by Bibianna Purgina, MD FRCPC
March 29, 2023
Synovial sarcoma is a type of cancer called a sarcoma. There are two types of synovial sarcoma. Monophasic synovial sarcoma is made up entirely of long thin spindle cells. Biphasic synovial sarcoma is made up of both spindle cells and round epithelioid or glandular cells. Synovial sarcoma can develop at any age but are most common in adults.
Typical locations for synovial sarcoma include the arms and legs but the tumour can develop anywhere in the body.
Because the earliest reports of synovial sarcoma described tumours around joints such as the knee, the tumour was thought to develop from the tissue around the joint called synovium. We know now that the tumour does not actually develop from the synovium, however, the original name “synovial” still remains.
Like other types of cancer, synovial sarcoma is able to spread beyond the original tumour to other parts of the body. The term metastatic synovial sarcoma means that cancer cells were found in another part of the body. When synovial sarcoma metastasized, the cells commonly spread to the lungs and lymph nodes.
The first diagnosis of synovial sarcoma is usually made after a small sample of the tumour is removed in a procedure called a biopsy. The biopsy tissue is then sent to a pathologist who examines it under a microscope. Additional tests such as immunohistochemistry and fluorescence in situ hybridization (FISH) may also be performed to confirm the diagnosis.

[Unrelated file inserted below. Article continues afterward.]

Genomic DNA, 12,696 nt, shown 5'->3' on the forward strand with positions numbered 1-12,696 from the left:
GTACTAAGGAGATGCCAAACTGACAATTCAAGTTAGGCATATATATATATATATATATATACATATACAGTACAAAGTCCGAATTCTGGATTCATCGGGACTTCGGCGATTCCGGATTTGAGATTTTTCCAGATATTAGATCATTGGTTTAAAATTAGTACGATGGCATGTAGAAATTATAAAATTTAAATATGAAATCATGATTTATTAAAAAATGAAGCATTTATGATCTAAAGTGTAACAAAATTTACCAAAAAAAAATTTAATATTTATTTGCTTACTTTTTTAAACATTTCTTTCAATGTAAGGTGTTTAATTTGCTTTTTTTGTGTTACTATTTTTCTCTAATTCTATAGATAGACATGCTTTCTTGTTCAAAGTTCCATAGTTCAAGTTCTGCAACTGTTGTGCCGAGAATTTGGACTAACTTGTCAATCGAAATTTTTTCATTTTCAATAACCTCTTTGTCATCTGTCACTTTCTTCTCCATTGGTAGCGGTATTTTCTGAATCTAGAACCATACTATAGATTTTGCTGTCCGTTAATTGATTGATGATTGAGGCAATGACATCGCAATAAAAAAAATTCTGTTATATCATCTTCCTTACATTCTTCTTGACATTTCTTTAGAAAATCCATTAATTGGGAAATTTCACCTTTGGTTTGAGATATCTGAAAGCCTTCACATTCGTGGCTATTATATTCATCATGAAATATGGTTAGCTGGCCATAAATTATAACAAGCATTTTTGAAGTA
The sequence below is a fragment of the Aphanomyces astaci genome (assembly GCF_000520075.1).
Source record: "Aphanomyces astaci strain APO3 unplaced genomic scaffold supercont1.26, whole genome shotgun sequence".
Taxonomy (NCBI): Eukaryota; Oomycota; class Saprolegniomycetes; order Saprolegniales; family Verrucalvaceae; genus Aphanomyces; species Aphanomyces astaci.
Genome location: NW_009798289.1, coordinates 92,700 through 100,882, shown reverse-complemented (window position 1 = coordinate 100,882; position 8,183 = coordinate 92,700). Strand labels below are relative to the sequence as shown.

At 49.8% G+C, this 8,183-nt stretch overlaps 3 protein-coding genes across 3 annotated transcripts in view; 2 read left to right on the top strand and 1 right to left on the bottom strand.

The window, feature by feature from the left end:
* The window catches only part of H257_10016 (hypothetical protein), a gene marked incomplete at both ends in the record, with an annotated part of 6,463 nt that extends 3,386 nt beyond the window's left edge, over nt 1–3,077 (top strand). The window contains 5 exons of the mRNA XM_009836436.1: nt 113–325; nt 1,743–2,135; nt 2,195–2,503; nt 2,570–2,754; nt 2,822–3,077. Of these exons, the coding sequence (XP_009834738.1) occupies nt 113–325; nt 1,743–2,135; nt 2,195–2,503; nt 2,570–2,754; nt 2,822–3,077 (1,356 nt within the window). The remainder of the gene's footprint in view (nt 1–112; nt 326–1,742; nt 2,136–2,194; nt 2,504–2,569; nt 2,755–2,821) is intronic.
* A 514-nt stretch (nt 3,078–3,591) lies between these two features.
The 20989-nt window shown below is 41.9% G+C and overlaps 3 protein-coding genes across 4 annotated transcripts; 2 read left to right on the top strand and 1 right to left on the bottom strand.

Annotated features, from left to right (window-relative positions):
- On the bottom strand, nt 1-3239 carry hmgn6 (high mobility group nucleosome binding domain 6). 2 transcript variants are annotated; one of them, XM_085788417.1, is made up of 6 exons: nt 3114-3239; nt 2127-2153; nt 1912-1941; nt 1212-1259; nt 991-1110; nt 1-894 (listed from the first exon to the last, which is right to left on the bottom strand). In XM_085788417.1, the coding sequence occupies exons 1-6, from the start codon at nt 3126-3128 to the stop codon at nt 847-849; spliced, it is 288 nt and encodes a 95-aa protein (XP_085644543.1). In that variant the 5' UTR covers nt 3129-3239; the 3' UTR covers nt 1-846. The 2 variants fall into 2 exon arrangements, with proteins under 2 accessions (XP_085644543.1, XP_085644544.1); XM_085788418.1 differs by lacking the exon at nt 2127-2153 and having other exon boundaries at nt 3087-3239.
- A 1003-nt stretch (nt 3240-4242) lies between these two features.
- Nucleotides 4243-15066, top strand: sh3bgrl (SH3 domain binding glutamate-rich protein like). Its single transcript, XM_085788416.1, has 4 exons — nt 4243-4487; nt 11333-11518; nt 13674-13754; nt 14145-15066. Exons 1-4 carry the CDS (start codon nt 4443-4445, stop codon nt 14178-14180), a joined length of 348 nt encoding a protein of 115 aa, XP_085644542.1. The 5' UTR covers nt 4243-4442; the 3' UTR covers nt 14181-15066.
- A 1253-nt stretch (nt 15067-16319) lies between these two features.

Under the microscope, biphasic synovial sarcomas are made of two types of cancer cells: epithelial tumour cells and spindle tumour cells. Monophasic synovial sarcomas are made of only one of these types of cancer cells, usually the spindle tumour cells.
Synovial sarcoma contains a genetic change called a translocation. This genetic change combines the gene SS18 with either SS1, SSX2 or SSX4 genes. Tumours with the SS18-SSX1 translocation are associated with a worse prognosis compared to tumours with translocations involving other genes. Pathologists test for these molecular changes by performing either fluorescence in situ hybridization (FISH) or next-generation sequencing (NGS) on a piece of the tissue from the tumour. This type of testing is can be done on the biopsy specimen or when the tumour has been surgically removed.
Pathologists divide synovial sarcoma into three grades based on a system created by the French Federation of Cancer Centers Sarcoma Group (FNCLCC). This system uses three microscopic features to determine the tumour grade: differentiation, mitotic count, and necrosis. These features are explained in more detail below. The grade can only be determined after a sample of the tumour has been examined under the microscope.